Look at most Chinese menus in any country, and you’ll be likely to find the spring roll (or some version of it) on them.
A beloved favorite, the spring roll’s crispy and oily exterior is balanced against the tasty crunch of the stir-fried vegetables inside.
Tracing its history brings us all the way back to the Eastern Jin dynasty (317-420 AD), where they were thought to have been started as a festive dish to celebrate the beginning of the spring season, which coincides with Chinese New Year.
According to The Shoufu, a collection of stories compiled in the Yuan dynasty (1271-1368 AD), the idea was to combine the abundant harvest of spring vegetables into a single dish.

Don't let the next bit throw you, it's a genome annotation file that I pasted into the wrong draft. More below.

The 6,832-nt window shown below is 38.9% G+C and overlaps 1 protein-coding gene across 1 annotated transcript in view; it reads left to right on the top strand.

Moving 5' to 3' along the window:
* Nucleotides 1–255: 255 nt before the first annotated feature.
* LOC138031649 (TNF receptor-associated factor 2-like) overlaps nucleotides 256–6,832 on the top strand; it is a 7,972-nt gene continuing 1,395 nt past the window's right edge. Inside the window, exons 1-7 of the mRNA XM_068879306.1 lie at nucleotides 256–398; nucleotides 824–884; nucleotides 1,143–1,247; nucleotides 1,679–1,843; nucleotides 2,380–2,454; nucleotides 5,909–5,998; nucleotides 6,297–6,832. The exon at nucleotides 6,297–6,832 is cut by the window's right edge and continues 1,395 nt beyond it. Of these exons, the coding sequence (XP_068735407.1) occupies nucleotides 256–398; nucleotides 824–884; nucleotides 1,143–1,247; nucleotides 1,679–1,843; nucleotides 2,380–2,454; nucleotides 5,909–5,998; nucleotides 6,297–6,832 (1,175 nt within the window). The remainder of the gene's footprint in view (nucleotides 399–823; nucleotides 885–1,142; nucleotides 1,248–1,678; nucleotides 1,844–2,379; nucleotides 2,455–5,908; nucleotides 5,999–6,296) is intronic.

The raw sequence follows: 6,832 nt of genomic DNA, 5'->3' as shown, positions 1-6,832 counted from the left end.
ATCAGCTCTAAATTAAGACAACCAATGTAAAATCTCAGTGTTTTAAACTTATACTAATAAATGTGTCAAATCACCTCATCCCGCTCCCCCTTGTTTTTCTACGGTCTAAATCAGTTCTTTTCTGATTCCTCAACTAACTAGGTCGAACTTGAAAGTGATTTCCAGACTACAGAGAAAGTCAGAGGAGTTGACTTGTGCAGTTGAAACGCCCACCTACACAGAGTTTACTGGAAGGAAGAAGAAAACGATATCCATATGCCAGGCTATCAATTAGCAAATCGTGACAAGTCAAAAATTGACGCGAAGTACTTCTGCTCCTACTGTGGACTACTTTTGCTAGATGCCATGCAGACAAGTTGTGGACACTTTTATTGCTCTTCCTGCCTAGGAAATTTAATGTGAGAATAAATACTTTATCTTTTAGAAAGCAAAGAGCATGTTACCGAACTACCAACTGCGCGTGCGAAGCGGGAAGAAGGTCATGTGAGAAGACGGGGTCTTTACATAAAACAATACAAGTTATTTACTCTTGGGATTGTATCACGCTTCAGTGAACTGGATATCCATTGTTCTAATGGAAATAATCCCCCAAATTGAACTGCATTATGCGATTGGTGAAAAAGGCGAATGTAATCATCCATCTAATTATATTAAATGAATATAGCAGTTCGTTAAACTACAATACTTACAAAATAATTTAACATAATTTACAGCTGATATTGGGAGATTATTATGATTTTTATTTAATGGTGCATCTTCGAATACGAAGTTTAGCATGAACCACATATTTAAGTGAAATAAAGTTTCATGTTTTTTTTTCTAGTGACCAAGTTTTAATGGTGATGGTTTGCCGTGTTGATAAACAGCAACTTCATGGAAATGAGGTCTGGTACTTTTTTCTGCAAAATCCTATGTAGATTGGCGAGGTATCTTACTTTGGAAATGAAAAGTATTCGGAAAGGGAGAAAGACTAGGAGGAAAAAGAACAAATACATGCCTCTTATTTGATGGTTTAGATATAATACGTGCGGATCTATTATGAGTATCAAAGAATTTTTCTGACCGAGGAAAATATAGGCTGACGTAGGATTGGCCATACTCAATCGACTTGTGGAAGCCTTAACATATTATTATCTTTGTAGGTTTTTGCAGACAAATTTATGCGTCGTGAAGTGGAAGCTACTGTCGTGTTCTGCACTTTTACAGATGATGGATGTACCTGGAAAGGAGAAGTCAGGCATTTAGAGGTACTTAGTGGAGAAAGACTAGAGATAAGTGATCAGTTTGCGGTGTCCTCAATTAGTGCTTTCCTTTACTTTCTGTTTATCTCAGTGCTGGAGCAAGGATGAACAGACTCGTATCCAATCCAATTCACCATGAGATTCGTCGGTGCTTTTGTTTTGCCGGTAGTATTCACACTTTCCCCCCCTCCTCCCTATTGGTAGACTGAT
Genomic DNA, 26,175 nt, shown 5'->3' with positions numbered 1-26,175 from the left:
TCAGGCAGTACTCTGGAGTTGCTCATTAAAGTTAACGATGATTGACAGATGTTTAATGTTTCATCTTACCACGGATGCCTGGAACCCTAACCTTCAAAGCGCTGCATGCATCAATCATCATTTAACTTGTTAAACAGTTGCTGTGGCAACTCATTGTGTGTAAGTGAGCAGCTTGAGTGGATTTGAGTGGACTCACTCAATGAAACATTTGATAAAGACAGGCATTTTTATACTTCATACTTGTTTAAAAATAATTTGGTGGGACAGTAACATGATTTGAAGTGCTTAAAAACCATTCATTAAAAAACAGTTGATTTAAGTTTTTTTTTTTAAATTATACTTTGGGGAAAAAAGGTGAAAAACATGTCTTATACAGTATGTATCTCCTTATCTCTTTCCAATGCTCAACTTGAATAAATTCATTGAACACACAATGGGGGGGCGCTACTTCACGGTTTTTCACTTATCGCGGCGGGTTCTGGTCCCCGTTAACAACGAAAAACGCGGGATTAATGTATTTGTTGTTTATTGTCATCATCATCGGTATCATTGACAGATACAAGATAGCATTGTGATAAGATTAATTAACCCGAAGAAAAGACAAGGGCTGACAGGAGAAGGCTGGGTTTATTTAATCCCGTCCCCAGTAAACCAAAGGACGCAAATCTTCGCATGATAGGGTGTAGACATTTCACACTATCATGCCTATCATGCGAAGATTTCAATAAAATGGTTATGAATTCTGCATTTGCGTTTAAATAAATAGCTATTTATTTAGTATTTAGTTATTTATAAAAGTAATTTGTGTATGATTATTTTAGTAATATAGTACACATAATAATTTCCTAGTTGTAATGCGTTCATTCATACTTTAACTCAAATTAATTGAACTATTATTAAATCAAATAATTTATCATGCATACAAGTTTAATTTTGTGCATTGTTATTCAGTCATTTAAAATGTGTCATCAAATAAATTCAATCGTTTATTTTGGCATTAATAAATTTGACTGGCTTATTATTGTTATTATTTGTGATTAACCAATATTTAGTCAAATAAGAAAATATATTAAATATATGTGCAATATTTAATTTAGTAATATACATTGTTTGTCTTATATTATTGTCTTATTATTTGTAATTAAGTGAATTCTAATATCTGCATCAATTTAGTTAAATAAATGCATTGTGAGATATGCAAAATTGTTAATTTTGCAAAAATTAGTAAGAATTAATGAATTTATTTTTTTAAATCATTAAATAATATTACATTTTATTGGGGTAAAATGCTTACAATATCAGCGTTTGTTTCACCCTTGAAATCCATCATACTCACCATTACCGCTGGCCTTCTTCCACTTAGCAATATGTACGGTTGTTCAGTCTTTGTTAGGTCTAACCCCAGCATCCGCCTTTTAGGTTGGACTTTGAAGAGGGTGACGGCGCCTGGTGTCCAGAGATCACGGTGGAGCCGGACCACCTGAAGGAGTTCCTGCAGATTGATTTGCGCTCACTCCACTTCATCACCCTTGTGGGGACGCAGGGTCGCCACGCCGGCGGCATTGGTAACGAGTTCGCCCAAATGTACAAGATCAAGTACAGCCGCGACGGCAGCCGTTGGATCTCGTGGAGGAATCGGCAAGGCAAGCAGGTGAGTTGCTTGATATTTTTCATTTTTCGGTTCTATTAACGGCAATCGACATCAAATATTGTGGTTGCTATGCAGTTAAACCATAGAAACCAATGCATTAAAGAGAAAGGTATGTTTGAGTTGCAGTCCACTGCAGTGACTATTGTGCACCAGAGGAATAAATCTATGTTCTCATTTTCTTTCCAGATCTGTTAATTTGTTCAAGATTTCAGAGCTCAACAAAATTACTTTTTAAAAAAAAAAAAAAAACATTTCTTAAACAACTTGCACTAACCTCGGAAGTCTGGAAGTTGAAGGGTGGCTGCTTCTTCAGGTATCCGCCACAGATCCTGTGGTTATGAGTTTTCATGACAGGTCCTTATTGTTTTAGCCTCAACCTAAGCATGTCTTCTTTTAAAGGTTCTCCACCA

And there are other legends that mention a spring roll-like dish even further back in the Eastern Zhou period (722 BC-481 AD). As the story goes, a citizen turned down an emperor’s request to become a subject in his palace, because he did not want to leave his ailing mother alone in the mountains.
Enraged, the emperor ordered the mountainside be burned, hoping to drive out the man and his mother. But they died in the fire.
Regretting his actions, the king ordered a day in honour of the man, where no one would be allowed to light any flames. Since people couldn’t cook on the day, people started preparing food in advance, including pancakes rolled up with cooked vegetables—the early spring roll.
Adapted from an original article first posted in the South China Morning Post.